It is the scandal of particularity. It is not some deep dark secret that God has been trying to hide. It doesn’t uncover some character flaw in God or moral failing on His part. It is not some devious and sadistic action on His part that brings Him joy in bringing upon people needless pain and harm. What it is is simply the way He does things. What He does and how He does it is scandalous. It is offensive.

The reason is it is? Because it is specific. So specific, in fact, that it is exclusionary. Not meaning that His love is exclusionary. His love is anything but. His love is inclusive. His salvation is for everyone. God loves everyone. He has offered salvation to every person. Jesus died for everyone. So, no, it’s not His love. It’s the way He brings about His love.

And here is the scandal of particularity. God’s love is in His Son Jesus Christ. It is in Him alone. That’s the scandal. That’s the particular nature of it. If you casually read the Scriptures you may not see it. If you read them carefully and take them to heart you will see more and more the scandalous nature of God and how He relates to us. You will see that no matter how you would like to view yourself God sees you in your sin. No matter what you think that you think of God, God knows that as you stand He is your enemy. No matter how you would like to shy away from your sin and the consequences that go along with it, God doesn’t shy away from it, He meets it straight on…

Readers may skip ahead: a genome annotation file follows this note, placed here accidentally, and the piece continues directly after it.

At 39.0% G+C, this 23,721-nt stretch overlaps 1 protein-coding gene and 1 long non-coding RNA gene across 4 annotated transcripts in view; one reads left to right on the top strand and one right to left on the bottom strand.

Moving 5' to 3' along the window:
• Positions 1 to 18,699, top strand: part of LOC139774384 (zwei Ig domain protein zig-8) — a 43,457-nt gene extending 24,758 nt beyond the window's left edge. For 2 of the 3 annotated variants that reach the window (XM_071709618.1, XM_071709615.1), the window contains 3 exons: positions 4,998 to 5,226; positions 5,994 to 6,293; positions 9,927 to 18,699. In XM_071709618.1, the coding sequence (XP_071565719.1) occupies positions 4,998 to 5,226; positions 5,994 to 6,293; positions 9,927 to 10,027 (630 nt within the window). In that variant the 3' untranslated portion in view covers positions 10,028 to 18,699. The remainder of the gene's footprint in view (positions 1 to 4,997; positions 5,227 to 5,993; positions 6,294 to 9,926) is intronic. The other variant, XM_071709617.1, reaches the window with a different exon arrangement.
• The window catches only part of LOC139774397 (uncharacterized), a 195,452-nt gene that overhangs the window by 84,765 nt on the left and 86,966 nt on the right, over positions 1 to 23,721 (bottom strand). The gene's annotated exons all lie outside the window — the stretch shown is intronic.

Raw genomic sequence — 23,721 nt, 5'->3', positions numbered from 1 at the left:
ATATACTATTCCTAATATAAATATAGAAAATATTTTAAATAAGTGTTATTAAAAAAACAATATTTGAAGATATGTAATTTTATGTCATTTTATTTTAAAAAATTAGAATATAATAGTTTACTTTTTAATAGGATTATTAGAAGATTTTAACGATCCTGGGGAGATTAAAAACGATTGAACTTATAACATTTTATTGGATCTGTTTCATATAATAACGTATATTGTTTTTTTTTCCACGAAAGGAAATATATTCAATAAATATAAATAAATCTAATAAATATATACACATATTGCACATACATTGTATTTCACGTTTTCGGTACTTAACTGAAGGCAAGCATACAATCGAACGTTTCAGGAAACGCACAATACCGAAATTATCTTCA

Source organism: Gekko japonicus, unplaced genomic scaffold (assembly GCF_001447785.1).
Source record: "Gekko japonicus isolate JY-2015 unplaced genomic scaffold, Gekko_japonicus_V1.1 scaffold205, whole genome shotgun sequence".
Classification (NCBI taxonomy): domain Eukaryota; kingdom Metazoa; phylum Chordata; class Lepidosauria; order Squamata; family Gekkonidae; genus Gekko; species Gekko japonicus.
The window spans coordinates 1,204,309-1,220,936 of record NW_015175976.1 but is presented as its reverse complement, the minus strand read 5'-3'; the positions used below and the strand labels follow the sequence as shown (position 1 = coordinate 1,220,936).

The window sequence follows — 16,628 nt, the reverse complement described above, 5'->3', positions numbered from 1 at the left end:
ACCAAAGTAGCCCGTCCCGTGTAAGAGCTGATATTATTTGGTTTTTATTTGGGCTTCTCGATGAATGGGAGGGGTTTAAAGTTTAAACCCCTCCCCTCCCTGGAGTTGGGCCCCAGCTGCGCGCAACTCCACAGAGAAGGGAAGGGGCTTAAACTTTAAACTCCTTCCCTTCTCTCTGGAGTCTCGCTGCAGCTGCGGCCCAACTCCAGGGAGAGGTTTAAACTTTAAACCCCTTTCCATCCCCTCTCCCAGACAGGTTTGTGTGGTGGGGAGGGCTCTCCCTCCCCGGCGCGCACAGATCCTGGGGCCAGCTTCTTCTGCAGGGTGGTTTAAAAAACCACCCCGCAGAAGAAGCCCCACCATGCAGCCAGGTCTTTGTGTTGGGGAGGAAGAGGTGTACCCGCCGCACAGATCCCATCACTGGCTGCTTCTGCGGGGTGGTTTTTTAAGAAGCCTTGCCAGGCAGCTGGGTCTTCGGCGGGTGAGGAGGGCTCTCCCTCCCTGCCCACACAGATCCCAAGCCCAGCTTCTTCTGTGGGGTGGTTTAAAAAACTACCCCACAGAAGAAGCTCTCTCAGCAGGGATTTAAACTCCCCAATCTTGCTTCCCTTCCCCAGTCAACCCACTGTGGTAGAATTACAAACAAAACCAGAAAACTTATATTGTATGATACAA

At Sacra Doctrina:

[Lesslie] Newbigin time and again underscores the importantly historical character of the Christian faith, that the concrete particularity of the Christian gospel is precisely what makes it relevant for all times and cultures.

This is the trajectory of the biblical witness, a continual narrowing of God’s electing and redeeming purposes (Noah, Abraham, Israel, David, a remnant, etc.) until they all come to focus upon the person and work of Jesus Christ, in order that the universal purpose of blessing might come to all nations.

Newbigin explains the Scriptural “scandal of particularity” in relation to the universality of the gospel. These two themes appear in Scripture side by side, without any apparent sense of tension. Newbigin explains this in terms of the biblical view of humanity, which doesn’t begin by “looking within and finding at the core of human reality a purely spiritual entity that is the object of God’s saving purpose” (70). Rather the biblical focus is upon “this real world of real people” in all of their created materiality and interconnectedness.